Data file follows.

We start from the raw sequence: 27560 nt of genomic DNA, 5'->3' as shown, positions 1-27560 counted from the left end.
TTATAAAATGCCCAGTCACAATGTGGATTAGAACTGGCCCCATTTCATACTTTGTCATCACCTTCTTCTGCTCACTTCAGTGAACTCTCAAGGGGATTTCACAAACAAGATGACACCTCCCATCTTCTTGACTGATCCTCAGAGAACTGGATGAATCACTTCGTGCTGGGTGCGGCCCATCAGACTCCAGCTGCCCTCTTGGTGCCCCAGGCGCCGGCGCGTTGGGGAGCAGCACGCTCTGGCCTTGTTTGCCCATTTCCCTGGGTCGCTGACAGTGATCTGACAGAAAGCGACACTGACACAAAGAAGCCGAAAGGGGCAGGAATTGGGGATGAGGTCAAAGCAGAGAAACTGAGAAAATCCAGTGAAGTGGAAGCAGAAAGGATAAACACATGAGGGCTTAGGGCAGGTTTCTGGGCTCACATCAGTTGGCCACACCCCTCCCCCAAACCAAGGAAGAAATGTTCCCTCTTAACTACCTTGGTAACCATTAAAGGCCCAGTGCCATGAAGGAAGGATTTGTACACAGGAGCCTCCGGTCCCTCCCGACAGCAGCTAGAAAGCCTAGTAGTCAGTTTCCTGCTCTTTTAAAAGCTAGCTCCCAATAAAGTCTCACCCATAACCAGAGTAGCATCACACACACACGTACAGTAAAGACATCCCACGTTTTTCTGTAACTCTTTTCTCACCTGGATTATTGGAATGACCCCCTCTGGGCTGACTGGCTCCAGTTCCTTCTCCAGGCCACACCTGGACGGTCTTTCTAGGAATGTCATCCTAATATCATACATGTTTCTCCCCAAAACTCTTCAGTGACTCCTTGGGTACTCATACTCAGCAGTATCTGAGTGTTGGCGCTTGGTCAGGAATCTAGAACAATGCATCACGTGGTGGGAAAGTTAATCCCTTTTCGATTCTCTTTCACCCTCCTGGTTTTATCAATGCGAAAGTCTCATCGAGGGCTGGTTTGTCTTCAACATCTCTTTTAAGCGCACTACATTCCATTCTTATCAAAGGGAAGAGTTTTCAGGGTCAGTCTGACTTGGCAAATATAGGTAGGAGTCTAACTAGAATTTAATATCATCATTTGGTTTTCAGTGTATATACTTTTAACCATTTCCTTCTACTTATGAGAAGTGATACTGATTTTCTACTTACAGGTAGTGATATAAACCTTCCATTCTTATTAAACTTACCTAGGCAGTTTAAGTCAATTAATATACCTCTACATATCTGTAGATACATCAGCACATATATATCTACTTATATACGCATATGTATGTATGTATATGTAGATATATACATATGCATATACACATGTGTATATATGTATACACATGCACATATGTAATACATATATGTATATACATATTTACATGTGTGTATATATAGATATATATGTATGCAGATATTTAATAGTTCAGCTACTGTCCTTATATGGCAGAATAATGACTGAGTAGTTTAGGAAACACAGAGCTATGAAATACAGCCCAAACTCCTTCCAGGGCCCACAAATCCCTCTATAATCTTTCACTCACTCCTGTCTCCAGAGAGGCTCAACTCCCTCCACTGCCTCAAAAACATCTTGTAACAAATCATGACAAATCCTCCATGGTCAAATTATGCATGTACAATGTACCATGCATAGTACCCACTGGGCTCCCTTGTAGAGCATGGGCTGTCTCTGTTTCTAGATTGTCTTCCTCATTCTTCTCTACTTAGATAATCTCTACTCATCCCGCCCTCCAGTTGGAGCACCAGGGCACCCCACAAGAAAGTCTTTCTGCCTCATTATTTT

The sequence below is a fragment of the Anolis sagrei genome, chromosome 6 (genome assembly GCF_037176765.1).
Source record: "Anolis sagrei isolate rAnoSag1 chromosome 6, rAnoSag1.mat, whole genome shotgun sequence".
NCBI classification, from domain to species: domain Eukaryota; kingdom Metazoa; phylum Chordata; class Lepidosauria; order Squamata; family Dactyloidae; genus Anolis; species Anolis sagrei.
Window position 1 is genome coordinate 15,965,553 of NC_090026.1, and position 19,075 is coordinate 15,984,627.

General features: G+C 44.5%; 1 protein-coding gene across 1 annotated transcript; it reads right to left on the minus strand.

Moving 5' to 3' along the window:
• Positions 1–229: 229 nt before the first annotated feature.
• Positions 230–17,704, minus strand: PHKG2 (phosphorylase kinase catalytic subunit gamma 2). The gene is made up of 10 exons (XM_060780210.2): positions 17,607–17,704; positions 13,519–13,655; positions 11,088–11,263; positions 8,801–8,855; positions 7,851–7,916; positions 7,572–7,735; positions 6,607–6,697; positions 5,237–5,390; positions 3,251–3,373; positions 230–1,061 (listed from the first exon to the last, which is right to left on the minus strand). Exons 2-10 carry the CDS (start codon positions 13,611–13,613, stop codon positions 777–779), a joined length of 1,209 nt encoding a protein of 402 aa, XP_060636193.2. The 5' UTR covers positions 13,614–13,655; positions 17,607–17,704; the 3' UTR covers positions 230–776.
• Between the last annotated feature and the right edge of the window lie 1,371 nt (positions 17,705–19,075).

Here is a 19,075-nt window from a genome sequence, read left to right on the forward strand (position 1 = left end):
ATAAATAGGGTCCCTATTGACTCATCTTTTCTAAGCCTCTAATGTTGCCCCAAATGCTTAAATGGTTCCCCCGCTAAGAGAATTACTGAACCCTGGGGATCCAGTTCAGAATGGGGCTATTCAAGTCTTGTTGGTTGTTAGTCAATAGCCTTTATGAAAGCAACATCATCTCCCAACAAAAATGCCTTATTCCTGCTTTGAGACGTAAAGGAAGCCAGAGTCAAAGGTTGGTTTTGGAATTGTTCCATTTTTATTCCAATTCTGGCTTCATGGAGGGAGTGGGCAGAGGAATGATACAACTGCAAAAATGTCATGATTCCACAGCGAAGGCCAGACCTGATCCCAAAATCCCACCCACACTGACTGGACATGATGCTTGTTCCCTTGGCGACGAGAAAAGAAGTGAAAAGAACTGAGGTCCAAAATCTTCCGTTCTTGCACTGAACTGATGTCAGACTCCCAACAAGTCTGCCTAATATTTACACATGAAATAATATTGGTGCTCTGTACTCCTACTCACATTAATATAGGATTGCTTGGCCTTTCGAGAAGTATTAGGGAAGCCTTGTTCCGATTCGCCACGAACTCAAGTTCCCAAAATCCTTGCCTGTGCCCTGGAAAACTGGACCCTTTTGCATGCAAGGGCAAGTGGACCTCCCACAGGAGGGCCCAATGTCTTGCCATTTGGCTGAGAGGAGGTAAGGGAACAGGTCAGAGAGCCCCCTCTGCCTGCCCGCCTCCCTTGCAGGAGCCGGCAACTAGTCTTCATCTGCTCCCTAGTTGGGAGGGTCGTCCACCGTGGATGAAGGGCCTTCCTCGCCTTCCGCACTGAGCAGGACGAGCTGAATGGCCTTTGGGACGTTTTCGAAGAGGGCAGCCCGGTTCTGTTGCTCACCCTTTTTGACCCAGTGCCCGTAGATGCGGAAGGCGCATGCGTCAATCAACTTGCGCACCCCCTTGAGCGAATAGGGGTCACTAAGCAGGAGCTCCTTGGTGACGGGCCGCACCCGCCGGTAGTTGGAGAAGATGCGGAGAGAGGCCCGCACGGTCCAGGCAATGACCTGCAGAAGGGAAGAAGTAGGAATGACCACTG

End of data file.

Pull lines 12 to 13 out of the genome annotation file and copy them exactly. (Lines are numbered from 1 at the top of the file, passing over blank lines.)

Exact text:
Here is a 19,075-nt window from a genome sequence, read left to right on the forward strand (position 1 = left end):
ATAAATAGGGTCCCTATTGACTCATCTTTTCTAAGCCTCTAATGTTGCCCCAAATGCTTAAATGGTTCCCCCGCTAAGAGAATTACTGAACCCTGGGGATCCAGTTCAGAATGGGGCTATTCAAGTCTTGTTGGTTGTTAGTCAATAGCCTTTATGAAAGCAACATCATCTCCCAACAAAAATGCCTTATTCCTGCTTTGAGACGTAAAGGAAGCCAGAGTCAAAGGTTGGTTTTGGAATTGTTCCATTTTTATTCCAATTCTGGCTTCATGGAGGGAGTGGGCAGAGGAATGATACAACTGCAAAAATGTCATGATTCCACAGCGAAGGCCAGACCTGATCCCAAAATCCCACCCACACTGACTGGACATGATGCTTGTTCCCTTGGCGACGAGAAAAGAAGTGAAAAGAACTGAGGTCCAAAATCTTCCGTTCTTGCACTGAACTGATGTCAGACTCCCAACAAGTCTGCCTAATATTTACACATGAAATAATATTGGTGCTCTGTACTCCTACTCACATTAATATAGGATTGCTTGGCCTTTCGAGAAGTATTAGGGAAGCCTTGTTCCGATTCGCCACGAACTCAAGTTCCCAAAATCCTTGCCTGTGCCCTGGAAAACTGGACCCTTTTGCATGCAAGGGCAAGTGGACCTCCCACAGGAGGGCCCAATGTCTTGCCATTTGGCTGAGAGGAGGTAAGGGAACAGGTCAGAGAGCCCCCTCTGCCTGCCCGCCTCCCTTGCAGGAGCCGGCAACTAGTCTTCATCTGCTCCCTAGTTGGGAGGGTCGTCCACCGTGGATGAAGGGCCTTCCTCGCCTTCCGCACTGAGCAGGACGAGCTGAATGGCCTTTGGGACGTTTTCGAAGAGGGCAGCCCGGTTCTGTTGCTCACCCTTTTTGACCCAGTGCCCGTAGATGCGGAAGGCGCATGCGTCAATCAACTTGCGCACCCCCTTGAGCGAATAGGGGTCACTAAGCAGGAGCTCCTTGGTGACGGGCCGCACCCGCCGGTAGTTGGAGAAGATGCGGAGAGAGGCCCGCACGGTCCAGGCAATGACCTGCAGAAGGGAAGAAGTAGGAATGACCACTG